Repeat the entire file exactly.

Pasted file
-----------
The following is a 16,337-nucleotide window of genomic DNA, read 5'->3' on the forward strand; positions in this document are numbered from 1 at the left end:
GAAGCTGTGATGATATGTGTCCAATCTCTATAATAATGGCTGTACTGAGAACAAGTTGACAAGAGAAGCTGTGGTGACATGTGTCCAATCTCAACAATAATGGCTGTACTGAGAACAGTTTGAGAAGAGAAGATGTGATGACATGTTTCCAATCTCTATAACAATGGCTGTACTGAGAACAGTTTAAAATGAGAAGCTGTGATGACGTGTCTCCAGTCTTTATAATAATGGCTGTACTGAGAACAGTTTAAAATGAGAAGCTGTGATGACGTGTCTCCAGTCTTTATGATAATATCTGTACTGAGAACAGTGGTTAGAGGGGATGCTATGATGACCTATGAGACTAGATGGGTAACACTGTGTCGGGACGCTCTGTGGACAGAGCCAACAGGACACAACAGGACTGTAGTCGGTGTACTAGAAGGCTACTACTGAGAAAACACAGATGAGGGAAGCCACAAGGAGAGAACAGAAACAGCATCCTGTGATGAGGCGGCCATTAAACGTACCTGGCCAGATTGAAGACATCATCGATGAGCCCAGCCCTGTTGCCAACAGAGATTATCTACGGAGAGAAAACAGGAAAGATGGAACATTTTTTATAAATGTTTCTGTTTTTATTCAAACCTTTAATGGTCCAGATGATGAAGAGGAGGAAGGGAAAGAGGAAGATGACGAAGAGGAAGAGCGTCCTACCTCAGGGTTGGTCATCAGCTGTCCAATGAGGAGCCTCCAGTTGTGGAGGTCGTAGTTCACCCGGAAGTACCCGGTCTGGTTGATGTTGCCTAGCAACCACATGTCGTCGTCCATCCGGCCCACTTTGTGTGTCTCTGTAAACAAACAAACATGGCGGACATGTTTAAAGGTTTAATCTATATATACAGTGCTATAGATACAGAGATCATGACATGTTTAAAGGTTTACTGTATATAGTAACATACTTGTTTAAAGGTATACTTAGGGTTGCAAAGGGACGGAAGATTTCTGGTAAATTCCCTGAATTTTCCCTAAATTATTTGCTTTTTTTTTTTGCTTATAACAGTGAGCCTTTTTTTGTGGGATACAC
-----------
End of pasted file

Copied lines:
The following is a 16,337-nucleotide window of genomic DNA, read 5'->3' on the forward strand; positions in this document are numbered from 1 at the left end:
GAAGCTGTGATGATATGTGTCCAATCTCTATAATAATGGCTGTACTGAGAACAAGTTGACAAGAGAAGCTGTGGTGACATGTGTCCAATCTCAACAATAATGGCTGTACTGAGAACAGTTTGAGAAGAGAAGATGTGATGACATGTTTCCAATCTCTATAACAATGGCTGTACTGAGAACAGTTTAAAATGAGAAGCTGTGATGACGTGTCTCCAGTCTTTATAATAATGGCTGTACTGAGAACAGTTTAAAATGAGAAGCTGTGATGACGTGTCTCCAGTCTTTATGATAATATCTGTACTGAGAACAGTGGTTAGAGGGGATGCTATGATGACCTATGAGACTAGATGGGTAACACTGTGTCGGGACGCTCTGTGGACAGAGCCAACAGGACACAACAGGACTGTAGTCGGTGTACTAGAAGGCTACTACTGAGAAAACACAGATGAGGGAAGCCACAAGGAGAGAACAGAAACAGCATCCTGTGATGAGGCGGCCATTAAACGTACCTGGCCAGATTGAAGACATCATCGATGAGCCCAGCCCTGTTGCCAACAGAGATTATCTACGGAGAGAAAACAGGAAAGATGGAACATTTTTTATAAATGTTTCTGTTTTTATTCAAACCTTTAATGGTCCAGATGATGAAGAGGAGGAAGGGAAAGAGGAAGATGACGAAGAGGAAGAGCGTCCTACCTCAGGGTTGGTCATCAGCTGTCCAATGAGGAGCCTCCAGTTGTGGAGGTCGTAGTTCACCCGGAAGTACCCGGTCTGGTTGATGTTGCCTAGCAACCACATGTCGTCGTCCATCCGGCCCACTTTGTGTGTCTCTGTAAACAAACAAACATGGCGGACATGTTTAAAGGTTTAATCTATATATACAGTGCTATAGATACAGAGATCATGACATGTTTAAAGGTTTACTGTATATAGTAACATACTTGTTTAAAGGTATACTTAGGGTTGCAAAGGGACGGAAGATTTCTGGTAAATTCCCTGAATTTTCCCTAAATTATTTGCTTTTTTTTTTTGCTTATAACAGTGAGCCTTTTTTTGTGGGATACAC